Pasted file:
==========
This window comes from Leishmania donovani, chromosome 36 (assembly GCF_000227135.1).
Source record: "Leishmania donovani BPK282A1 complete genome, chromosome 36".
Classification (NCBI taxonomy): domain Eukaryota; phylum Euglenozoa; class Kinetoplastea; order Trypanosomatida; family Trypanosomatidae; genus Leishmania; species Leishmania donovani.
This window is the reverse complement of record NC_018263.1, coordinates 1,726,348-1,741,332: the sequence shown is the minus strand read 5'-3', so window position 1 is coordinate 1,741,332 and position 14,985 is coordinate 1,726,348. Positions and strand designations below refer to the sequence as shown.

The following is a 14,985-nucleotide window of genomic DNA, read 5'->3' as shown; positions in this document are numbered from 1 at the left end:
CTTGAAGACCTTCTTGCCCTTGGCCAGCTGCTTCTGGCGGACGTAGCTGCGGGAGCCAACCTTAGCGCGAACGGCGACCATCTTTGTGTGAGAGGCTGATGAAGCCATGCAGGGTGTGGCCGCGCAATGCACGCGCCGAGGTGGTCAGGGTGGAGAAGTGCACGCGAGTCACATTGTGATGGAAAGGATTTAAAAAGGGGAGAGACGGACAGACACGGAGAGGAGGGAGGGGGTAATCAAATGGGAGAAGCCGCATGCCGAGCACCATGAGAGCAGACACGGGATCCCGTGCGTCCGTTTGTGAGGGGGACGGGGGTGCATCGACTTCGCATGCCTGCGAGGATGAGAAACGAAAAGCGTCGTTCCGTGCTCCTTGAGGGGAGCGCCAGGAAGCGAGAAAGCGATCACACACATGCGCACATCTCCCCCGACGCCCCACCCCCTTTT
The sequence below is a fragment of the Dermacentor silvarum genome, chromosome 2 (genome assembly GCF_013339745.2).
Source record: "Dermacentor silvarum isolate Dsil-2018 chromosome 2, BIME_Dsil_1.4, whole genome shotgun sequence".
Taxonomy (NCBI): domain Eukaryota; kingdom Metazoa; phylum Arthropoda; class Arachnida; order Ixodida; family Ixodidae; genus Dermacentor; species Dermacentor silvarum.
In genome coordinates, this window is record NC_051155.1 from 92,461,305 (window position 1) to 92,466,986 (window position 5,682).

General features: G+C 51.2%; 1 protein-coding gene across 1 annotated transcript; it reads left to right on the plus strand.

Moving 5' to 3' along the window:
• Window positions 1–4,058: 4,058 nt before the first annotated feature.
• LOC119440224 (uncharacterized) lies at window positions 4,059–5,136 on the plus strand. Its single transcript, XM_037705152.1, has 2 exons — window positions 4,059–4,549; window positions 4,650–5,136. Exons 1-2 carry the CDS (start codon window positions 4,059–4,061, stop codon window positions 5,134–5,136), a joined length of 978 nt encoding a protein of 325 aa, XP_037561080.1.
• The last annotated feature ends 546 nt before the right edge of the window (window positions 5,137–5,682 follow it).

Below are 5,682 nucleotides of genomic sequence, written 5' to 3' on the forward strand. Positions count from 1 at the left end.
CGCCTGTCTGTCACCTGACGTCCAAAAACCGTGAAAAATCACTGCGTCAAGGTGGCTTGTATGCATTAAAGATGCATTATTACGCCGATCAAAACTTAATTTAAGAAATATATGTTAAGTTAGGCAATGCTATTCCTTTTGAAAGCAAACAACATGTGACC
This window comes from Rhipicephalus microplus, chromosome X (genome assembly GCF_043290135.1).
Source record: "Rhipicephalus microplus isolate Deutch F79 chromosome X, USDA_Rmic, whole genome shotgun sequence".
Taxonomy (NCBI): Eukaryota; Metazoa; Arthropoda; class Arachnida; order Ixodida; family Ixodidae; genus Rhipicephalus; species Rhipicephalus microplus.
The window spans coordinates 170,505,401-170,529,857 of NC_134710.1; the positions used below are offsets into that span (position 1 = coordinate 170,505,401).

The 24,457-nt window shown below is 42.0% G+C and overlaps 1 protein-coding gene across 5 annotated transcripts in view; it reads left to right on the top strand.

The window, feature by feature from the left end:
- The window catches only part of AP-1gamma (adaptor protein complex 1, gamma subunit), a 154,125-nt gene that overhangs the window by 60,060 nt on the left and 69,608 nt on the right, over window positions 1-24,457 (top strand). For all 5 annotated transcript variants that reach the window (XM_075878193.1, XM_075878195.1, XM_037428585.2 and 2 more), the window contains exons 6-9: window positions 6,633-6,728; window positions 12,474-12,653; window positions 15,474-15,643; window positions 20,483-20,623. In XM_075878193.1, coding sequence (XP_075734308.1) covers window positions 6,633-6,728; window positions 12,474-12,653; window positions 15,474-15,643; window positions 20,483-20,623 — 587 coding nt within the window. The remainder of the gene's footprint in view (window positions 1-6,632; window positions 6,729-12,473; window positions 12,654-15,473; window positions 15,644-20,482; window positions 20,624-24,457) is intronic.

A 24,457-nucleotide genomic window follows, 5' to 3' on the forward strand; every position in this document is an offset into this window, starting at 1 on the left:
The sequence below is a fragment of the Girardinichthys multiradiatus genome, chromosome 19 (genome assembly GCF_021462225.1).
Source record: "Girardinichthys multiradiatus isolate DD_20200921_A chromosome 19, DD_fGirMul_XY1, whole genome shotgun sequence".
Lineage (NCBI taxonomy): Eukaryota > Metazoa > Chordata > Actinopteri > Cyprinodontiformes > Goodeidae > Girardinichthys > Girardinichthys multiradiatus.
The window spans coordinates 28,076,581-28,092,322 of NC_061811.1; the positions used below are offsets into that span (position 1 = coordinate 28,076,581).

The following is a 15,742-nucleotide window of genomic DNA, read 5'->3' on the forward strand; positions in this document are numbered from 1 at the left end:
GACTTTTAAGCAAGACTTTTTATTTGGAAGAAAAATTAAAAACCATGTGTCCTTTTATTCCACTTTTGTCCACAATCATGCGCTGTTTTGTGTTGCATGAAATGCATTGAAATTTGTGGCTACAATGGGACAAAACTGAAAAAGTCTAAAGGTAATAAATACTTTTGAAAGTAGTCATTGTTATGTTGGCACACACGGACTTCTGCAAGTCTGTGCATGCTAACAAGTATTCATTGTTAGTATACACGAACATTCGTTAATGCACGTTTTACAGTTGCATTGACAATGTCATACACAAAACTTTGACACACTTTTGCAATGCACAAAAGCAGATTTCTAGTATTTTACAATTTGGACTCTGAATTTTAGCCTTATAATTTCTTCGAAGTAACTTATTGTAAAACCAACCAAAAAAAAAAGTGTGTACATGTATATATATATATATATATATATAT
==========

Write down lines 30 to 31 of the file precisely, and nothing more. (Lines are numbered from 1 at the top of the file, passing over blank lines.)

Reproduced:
The following is a 15,742-nucleotide window of genomic DNA, read 5'->3' on the forward strand; positions in this document are numbered from 1 at the left end:
GACTTTTAAGCAAGACTTTTTATTTGGAAGAAAAATTAAAAACCATGTGTCCTTTTATTCCACTTTTGTCCACAATCATGCGCTGTTTTGTGTTGCATGAAATGCATTGAAATTTGTGGCTACAATGGGACAAAACTGAAAAAGTCTAAAGGTAATAAATACTTTTGAAAGTAGTCATTGTTATGTTGGCACACACGGACTTCTGCAAGTCTGTGCATGCTAACAAGTATTCATTGTTAGTATACACGAACATTCGTTAATGCACGTTTTACAGTTGCATTGACAATGTCATACACAAAACTTTGACACACTTTTGCAATGCACAAAAGCAGATTTCTAGTATTTTACAATTTGGACTCTGAATTTTAGCCTTATAATTTCTTCGAAGTAACTTATTGTAAAACCAACCAAAAAAAAAAGTGTGTACATGTATATATATATATATATATATATAT